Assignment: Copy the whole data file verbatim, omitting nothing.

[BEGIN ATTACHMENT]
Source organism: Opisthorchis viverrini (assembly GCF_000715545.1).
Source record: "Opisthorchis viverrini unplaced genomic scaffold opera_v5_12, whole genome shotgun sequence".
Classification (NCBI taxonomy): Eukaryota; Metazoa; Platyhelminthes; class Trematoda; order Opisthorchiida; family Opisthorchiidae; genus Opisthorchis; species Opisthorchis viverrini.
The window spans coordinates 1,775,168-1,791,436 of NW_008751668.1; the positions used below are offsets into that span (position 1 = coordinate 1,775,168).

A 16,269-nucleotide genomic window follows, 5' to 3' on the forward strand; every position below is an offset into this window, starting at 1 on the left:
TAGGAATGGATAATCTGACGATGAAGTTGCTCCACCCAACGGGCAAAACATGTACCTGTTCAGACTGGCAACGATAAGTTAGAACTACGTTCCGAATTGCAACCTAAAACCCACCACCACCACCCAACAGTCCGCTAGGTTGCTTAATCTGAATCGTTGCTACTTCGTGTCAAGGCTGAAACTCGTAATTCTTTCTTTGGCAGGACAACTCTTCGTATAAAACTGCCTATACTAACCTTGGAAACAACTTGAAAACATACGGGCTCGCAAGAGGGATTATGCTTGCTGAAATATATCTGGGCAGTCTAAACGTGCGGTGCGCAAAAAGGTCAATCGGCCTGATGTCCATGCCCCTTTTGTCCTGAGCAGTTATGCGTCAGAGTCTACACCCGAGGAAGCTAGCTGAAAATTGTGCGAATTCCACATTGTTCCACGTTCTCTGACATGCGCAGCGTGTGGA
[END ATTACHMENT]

Source organism: Opisthorchis viverrini (assembly GCF_000715545.1).
Source record: "Opisthorchis viverrini unplaced genomic scaffold opera_v5_12, whole genome shotgun sequence".
Classification (NCBI taxonomy): Eukaryota; Metazoa; Platyhelminthes; class Trematoda; order Opisthorchiida; family Opisthorchiidae; genus Opisthorchis; species Opisthorchis viverrini.
The window spans coordinates 1,775,168-1,791,436 of NW_008751668.1; the positions used below are offsets into that span (position 1 = coordinate 1,775,168).

A 16,269-nucleotide genomic window follows, 5' to 3' on the forward strand; every position below is an offset into this window, starting at 1 on the left:
TAGGAATGGATAATCTGACGATGAAGTTGCTCCACCCAACGGGCAAAACATGTACCTGTTCAGACTGGCAACGATAAGTTAGAACTACGTTCCGAATTGCAACCTAAAACCCACCACCACCACCCAACAGTCCGCTAGGTTGCTTAATCTGAATCGTTGCTACTTCGTGTCAAGGCTGAAACTCGTAATTCTTTCTTTGGCAGGACAACTCTTCGTATAAAACTGCCTATACTAACCTTGGAAACAACTTGAAAACATACGGGCTCGCAAGAGGGATTATGCTTGCTGAAATATATCTGGGCAGTCTAAACGTGCGGTGCGCAAAAAGGTCAATCGGCCTGATGTCCATGCCCCTTTTGTCCTGAGCAGTTATGCGTCAGAGTCTACACCCGAGGAAGCTAGCTGAAAATTGTGCGAATTCCACATTGTTCCACGTTCTCTGACATGCGCAGCGTGTGGA